The child-abduction thriller, WHERE’S GRACE? (“Second Rounder” – 2021 Austin Film Festival; “Honorable Mention” – 2021 Santa Barbara International Screenplay Awards).
The psychological thriller, DREAM HOLLYWOOD (“Best Screenplay” – 2019 The Poe Contest; “Official Selection” – 2019 Pasadena International Film Festival).
The psychological thriller, “I’LL HAVE ANOTHER…” (“Best Short Screenplay” – 2017 The Poe Contest; “Official Selection” – 2017 Richmond International Film Festival; “Official Selection” – 2016 Halloween International Film Festival).
With all the boyish enthusiasm he could muster, Bill has worn the triple crown of writer-actor-director twice by turning two of his scripted works into films: the dramatic comedy, PARTY OF 50 (2013) and the aforementioned I’LL HAVE ANOTHER… (2016).
So, there you have it. A quick glimpse into Mr. Brock’s Acting and Screenwriting Odyssey. In closing, let’s have a bit of fun here. Let’s “reimagine” a small portion of the end credits to (almost) every James Bond film known to moviegoers worldwide: BILL BROCK WILL RETURN.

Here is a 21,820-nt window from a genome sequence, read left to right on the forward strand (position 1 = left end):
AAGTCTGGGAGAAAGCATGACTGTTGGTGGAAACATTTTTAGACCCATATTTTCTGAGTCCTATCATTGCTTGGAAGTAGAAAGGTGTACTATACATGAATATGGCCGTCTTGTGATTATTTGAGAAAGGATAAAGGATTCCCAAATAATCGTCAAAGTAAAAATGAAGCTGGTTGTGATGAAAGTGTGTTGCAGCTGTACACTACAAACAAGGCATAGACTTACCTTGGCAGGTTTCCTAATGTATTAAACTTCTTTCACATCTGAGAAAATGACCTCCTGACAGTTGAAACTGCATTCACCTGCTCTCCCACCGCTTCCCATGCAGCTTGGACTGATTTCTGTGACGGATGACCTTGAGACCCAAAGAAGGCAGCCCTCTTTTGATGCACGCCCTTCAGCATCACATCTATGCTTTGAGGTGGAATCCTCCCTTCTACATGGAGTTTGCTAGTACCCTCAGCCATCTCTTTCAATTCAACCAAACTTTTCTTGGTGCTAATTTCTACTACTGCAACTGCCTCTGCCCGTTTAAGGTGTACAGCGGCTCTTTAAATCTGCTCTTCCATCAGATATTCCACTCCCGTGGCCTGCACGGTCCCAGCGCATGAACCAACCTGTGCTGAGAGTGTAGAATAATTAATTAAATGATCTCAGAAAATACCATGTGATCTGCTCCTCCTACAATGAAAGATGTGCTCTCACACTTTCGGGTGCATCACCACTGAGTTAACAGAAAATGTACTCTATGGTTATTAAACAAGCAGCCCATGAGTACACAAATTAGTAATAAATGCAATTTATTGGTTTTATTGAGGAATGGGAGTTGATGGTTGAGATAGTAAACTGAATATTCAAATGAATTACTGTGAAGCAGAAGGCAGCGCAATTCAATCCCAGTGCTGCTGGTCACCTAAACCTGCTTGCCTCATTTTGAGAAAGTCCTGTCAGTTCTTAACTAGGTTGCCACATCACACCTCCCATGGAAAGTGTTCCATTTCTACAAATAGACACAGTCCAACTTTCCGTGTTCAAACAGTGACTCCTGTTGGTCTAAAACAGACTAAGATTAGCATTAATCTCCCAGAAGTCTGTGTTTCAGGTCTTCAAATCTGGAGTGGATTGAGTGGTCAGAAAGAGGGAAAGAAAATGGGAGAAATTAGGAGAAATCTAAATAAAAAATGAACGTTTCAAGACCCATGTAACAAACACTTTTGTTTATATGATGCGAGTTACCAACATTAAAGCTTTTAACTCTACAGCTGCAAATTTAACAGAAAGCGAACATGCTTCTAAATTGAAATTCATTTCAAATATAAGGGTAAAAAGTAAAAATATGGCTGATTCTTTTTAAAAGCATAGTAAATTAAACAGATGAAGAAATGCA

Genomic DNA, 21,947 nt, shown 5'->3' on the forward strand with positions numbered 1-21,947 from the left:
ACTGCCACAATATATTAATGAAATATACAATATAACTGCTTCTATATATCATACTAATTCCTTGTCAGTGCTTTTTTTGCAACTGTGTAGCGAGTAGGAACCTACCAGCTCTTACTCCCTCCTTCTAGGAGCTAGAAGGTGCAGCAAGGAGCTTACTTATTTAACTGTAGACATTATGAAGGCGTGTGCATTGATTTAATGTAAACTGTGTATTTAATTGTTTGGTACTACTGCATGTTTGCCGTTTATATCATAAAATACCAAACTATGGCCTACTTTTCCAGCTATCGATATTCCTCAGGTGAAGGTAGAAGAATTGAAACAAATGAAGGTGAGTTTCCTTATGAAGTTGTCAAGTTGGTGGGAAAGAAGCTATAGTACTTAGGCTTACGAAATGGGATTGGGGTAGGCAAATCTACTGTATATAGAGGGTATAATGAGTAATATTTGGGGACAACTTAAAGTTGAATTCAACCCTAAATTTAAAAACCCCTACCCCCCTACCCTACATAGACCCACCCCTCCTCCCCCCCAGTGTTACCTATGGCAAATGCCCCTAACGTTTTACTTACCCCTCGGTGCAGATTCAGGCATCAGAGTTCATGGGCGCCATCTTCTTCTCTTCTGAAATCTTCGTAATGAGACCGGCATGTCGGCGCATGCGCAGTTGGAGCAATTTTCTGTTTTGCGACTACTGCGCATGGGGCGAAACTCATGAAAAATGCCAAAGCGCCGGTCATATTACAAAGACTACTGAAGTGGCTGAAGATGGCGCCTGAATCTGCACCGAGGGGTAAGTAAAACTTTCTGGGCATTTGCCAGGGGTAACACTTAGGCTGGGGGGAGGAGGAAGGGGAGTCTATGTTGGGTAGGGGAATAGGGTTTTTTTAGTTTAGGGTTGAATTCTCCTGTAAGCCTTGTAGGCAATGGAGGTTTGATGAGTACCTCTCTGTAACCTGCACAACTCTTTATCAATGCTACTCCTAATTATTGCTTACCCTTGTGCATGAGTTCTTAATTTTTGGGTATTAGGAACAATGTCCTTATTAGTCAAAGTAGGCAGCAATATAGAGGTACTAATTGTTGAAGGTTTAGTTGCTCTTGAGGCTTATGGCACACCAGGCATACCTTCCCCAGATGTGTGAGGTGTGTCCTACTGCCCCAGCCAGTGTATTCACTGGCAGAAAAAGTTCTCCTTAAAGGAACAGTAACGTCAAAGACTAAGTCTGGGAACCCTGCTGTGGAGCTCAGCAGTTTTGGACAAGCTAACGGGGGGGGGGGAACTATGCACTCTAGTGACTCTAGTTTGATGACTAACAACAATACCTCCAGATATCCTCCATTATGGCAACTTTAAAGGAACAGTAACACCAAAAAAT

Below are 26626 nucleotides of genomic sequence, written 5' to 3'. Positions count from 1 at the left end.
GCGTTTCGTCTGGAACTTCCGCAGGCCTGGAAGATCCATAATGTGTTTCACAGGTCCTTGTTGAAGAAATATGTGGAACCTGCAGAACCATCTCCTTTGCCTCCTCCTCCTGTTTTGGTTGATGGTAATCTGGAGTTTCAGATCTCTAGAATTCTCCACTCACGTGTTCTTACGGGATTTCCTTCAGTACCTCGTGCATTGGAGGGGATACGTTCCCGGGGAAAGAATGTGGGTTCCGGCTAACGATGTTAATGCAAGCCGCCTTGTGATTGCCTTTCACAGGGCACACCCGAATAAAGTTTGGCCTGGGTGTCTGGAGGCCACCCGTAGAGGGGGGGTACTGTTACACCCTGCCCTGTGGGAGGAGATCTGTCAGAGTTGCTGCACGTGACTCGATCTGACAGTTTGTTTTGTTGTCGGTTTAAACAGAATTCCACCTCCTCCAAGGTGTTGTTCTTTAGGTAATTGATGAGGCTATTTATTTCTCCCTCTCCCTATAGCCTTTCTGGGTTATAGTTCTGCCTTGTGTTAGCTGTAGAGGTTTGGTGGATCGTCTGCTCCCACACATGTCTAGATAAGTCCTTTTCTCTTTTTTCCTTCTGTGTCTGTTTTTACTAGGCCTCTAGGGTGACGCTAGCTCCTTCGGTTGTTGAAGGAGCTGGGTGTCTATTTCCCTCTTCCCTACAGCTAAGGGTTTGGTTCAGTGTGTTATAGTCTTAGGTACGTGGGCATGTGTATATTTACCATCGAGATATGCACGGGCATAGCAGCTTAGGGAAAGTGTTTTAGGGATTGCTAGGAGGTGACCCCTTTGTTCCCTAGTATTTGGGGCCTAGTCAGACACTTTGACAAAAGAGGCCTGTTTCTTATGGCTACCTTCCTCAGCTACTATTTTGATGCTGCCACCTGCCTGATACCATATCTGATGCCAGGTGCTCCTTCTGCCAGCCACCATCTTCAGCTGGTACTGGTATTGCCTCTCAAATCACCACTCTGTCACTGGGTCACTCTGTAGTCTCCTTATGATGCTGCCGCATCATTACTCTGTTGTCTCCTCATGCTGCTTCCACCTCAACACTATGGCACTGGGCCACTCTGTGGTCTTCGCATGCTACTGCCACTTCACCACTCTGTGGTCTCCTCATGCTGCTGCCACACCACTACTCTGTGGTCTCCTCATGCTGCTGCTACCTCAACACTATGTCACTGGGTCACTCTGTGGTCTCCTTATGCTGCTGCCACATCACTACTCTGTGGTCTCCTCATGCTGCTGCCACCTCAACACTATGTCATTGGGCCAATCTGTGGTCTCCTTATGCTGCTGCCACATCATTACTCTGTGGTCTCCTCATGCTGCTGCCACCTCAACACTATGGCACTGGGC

Exclusive Interview with Bill Brock – Screenwriter
NY Glam: What projects are you currently working on?
In the spring of 2021, I wrote a short screenplay, “Where’s Grace?,” about a child abducted by a female pedophile (yes, they do exist and comprise of 9% of this horrendous criminal population.). A few writing mentors that I admire enjoyed it immensely and suggested I turn it into a feature script. By year’s end, it was completed and is currently submitted in various competitions and festivals for 2022. The short version was quickly recognized in four out of five competitions, so I may be onto something here.
NY Glam: What makes a film great for you? Are there certain qualities that make a film better for you?